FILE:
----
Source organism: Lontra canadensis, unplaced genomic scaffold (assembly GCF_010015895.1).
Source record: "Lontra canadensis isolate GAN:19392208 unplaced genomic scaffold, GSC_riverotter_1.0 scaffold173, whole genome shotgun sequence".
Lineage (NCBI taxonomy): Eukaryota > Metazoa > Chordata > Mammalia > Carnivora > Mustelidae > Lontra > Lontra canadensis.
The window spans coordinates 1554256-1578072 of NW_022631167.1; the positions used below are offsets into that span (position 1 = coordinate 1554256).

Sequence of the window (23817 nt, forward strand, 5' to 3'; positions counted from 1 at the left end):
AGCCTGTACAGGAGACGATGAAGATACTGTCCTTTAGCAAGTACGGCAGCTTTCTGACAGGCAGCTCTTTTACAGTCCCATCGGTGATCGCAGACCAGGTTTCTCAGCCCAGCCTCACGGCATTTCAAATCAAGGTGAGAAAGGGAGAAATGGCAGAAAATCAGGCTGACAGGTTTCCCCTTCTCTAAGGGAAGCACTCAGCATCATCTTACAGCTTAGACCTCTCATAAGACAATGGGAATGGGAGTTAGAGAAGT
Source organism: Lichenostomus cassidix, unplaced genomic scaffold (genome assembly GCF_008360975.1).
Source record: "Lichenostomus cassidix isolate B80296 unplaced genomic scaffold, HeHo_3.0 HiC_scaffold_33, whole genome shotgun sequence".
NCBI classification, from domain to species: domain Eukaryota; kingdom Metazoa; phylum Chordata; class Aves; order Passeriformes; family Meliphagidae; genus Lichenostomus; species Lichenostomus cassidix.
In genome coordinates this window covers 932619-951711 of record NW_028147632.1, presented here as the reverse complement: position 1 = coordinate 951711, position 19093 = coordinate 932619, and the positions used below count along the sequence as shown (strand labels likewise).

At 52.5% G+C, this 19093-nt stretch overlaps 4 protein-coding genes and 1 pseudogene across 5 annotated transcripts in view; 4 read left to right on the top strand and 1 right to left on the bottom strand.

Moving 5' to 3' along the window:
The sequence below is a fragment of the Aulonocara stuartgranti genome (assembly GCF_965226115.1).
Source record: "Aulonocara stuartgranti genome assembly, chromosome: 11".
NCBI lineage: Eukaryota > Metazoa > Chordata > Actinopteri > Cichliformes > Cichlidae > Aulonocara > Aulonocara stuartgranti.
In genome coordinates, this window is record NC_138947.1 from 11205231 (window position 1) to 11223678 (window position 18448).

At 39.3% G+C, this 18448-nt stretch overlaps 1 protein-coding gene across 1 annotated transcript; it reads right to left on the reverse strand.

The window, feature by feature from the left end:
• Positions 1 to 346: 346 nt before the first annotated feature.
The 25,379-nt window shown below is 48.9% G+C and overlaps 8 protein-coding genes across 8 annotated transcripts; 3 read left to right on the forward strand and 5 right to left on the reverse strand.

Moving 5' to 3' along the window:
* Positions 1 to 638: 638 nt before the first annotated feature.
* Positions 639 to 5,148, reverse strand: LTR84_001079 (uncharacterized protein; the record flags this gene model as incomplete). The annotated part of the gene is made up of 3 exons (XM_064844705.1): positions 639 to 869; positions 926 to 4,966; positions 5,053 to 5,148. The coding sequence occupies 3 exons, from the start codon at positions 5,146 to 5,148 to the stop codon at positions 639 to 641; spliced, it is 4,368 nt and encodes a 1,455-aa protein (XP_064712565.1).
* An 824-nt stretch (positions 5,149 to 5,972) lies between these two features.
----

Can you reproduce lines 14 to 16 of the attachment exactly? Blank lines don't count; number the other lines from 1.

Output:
Source record: "Aulonocara stuartgranti genome assembly, chromosome: 11".
NCBI lineage: Eukaryota > Metazoa > Chordata > Actinopteri > Cichliformes > Cichlidae > Aulonocara > Aulonocara stuartgranti.
In genome coordinates, this window is record NC_138947.1 from 11205231 (window position 1) to 11223678 (window position 18448).